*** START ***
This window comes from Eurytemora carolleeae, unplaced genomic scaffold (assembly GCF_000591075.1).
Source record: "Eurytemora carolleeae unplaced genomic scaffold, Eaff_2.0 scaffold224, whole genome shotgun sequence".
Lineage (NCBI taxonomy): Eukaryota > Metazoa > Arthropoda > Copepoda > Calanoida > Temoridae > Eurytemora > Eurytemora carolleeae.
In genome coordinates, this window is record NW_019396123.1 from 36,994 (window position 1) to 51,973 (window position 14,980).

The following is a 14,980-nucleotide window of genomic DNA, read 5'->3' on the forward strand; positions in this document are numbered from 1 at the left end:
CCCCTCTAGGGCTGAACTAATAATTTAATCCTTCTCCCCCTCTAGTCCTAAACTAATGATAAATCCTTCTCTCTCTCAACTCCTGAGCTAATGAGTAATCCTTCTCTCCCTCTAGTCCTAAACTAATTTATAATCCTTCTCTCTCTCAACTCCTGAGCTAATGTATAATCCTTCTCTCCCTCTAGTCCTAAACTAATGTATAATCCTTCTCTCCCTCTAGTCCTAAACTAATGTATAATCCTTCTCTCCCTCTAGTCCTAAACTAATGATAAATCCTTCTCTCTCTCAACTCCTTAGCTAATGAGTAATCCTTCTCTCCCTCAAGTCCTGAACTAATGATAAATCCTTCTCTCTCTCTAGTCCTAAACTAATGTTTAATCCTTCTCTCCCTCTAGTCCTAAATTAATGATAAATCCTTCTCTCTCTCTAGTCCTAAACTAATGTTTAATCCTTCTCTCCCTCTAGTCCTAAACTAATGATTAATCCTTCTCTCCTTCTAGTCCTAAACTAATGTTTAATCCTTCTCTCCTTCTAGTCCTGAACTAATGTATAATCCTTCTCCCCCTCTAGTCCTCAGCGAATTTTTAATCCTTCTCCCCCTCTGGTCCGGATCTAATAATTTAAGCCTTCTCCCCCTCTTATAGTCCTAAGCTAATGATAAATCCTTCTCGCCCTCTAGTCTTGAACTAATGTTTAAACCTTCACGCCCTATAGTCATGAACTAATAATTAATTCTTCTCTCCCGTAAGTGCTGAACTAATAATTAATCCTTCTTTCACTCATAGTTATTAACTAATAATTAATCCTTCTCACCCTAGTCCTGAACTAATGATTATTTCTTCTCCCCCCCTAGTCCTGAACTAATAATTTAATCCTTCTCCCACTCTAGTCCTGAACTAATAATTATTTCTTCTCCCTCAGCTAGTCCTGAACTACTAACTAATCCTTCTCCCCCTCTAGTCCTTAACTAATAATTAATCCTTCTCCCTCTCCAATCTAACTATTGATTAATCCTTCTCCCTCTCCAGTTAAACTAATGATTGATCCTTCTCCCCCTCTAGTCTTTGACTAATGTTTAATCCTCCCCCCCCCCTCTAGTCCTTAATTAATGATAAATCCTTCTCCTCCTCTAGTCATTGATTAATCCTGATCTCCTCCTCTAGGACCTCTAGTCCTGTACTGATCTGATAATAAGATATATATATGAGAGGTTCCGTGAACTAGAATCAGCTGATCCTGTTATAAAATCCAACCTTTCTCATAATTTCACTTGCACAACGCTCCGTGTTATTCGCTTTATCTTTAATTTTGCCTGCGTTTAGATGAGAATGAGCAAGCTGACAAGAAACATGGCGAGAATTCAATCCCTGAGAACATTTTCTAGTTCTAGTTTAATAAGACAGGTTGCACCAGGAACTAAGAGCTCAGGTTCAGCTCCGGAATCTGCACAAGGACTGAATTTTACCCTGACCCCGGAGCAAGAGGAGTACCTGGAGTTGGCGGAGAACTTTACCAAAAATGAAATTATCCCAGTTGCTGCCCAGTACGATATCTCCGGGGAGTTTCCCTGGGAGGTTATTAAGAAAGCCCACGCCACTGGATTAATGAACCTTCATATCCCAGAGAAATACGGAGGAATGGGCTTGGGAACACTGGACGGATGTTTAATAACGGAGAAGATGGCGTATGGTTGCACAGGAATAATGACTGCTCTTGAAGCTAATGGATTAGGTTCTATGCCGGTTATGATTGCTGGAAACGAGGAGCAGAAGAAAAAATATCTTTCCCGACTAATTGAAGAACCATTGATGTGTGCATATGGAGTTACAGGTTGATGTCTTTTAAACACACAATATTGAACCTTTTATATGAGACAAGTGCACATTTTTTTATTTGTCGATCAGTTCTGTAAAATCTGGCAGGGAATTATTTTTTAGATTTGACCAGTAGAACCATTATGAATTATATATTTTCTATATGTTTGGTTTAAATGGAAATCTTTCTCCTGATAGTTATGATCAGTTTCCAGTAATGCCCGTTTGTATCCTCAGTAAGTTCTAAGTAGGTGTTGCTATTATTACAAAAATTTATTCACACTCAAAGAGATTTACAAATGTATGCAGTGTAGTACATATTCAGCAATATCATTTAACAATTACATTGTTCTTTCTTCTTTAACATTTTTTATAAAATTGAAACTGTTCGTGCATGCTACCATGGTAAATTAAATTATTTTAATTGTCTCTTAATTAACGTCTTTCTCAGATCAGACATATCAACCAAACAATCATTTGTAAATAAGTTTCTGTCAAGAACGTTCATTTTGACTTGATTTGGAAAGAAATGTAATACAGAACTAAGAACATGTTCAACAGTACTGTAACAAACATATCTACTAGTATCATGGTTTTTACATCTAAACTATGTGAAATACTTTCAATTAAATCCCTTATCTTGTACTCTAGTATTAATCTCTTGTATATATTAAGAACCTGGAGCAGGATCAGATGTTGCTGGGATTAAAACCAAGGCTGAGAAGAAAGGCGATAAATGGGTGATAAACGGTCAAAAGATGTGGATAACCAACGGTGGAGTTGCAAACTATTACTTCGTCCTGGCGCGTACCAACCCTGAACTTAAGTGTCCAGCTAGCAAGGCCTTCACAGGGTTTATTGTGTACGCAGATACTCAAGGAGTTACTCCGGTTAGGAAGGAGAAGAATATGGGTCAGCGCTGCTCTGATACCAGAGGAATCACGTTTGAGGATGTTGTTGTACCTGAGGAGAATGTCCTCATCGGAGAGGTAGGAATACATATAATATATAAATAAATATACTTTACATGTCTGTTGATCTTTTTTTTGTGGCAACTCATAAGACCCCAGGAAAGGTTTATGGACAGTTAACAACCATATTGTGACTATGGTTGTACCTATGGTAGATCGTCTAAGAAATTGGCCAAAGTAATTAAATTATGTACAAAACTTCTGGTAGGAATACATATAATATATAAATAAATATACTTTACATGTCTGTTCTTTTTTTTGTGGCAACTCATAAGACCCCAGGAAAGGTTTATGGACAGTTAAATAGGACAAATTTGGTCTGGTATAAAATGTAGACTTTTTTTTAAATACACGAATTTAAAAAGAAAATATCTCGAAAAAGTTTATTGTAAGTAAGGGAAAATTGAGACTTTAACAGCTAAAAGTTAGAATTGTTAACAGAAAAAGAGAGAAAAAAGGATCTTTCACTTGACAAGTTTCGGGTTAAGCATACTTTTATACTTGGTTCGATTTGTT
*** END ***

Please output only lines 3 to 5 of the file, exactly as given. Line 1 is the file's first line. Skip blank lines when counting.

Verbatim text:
Lineage (NCBI taxonomy): Eukaryota > Metazoa > Arthropoda > Copepoda > Calanoida > Temoridae > Eurytemora > Eurytemora carolleeae.
In genome coordinates, this window is record NW_019396123.1 from 36,994 (window position 1) to 51,973 (window position 14,980).

The following is a 14,980-nucleotide window of genomic DNA, read 5'->3' on the forward strand; positions in this document are numbered from 1 at the left end: